Please help by supporting the Village Hall events. We are fortunate enough to have a superb facility, which is well maintained and looked after, but we always need help in keeping it going. This year we hope to re-develop the toilets to add disabled facilities and increase the size of the kitchen. This of course will take time and money, so please help in any way you can. After all, it’s your Village Hall!

Alan Stratton

Chairman

 

 

CCLRC

Rutherford Appleton Laboratory

Open afternoons 1.30-4.30pm (free)

26 May Instrumentation

Detectors for imaging X-ray emissions from the Sun, capturing spectrum of ultraviolet light, etc

21 July Isis and Particle Physics

World’s most powerful pulsed neutron spallation source

To reserve a place contact Emma Gilgunn-Jones Tel: 01235 445553

WHEATLEY LIBRARY

 

There will unfortunately be no storytime during the Easter holidays, but the next one will be on 1 June for 4 – 8 year olds.

FREE tickets must be collected in advance.

Junior Book Sale on 25 May

Half Term – Half Price

Starts 28 May – Junior videos (U, PG, 12).

 

Exciting news! Wheatley Library is going to be linked to a fully computerised Oxfordshire Library System later this year. So watch this space or pop in to see us. Do not forget, we already have public use terminals for you to e-mail, etc. Free of charge!

 

Our opening times are as follows:-

Tuesday        2.00 – 7.00

Wednesday   9.30 – 1.00                2.00 – 5.00

Thursday      2.00 – 5.00

Friday                       9.30 – 1.00                2.00 – 6.00

Saturday      9.30 – 1.00

 

Tel: 01865 875267

Carole Underwood

Library Manager

 

 

 

 

BENSON 10K ROAD RACE

 

The Benson Hot Cross Bun Run

Benson’s first ever 10K Road Race

 

Sunday 11 April, 10.30am

 

The race will start and finish in Benson and take in Rokemarsh, Roke and Berrick Salome

 

For further information contact

Les Bond on 01491 838585

 

www.bensonbulletin.com

 

 

 PRESENTS

 

MIDSUMMER MUSIC

IN A

COUNTRY GARDEN

 

Oxford Touring Opera at Rofford Manor, Little Milton

 

Bring a picnic    Enjoy the glorious garden   Inside if wet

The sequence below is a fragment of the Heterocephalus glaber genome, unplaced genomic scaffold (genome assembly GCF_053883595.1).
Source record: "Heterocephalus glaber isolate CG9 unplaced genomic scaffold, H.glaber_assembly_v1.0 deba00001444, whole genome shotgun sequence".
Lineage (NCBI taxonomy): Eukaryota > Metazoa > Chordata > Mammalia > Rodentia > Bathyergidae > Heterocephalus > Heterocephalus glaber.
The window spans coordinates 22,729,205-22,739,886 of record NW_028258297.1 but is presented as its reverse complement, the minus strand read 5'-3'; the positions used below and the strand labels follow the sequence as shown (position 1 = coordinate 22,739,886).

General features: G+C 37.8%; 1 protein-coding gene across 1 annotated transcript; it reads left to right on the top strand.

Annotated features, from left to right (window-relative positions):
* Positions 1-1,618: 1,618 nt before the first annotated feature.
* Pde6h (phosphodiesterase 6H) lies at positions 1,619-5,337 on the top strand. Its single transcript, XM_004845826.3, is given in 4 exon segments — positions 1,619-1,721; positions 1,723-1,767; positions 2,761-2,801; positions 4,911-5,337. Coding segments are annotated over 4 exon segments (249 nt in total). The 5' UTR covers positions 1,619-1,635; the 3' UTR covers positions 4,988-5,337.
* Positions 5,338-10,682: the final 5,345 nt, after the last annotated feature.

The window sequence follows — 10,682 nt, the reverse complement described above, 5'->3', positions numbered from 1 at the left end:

Friday 18th June at 7.30 pm (gardens open from 6 pm)

 

Ticket price: £17.50   Tickets on sale from April 1st

 

Contact: CPRE Branch Office   Tel: 01865 874780

Email: oxoncpre@globalnet.co.uk

Website: www.cpreoxon.org.uk

 

 

Mobile phones or similar

 hand-held devices

Under new regulations which came into force on 1 December 2003, it is a specific offence to use a hand-held phone or similar device, when driving. The penalty is a £30 fixed penalty or up to £1,000 on conviction in court (£2,500 for drivers of goods vehicles, buses or coaches). Drivers still risk prosecution (for failure to have proper control) if they use hands-free phones when driving. If there is an incident and the driver is using any phone (hand-held or hands-free) then there is a risk of prosecution for careless or dangerous driving.

The regulations also apply to anyone supervising a learner driver and those held up in traffic jams unless the engine is switched off for any length of time.

 

Great Haseley and District Horticultural Society

 

Visits arranged for 2004:

Wednesday, 5 May at 6.30pm

Turn End, Haddenham. This one acre garden has been cleverly designed by its owner Peter Aldington as a series of interconnected and enclosed gardens, to give the impression of a much larger garden. There should be a wonderful display of late bulbs and blossom. Mr Aldington will introduce the garden and describe how it has evolved.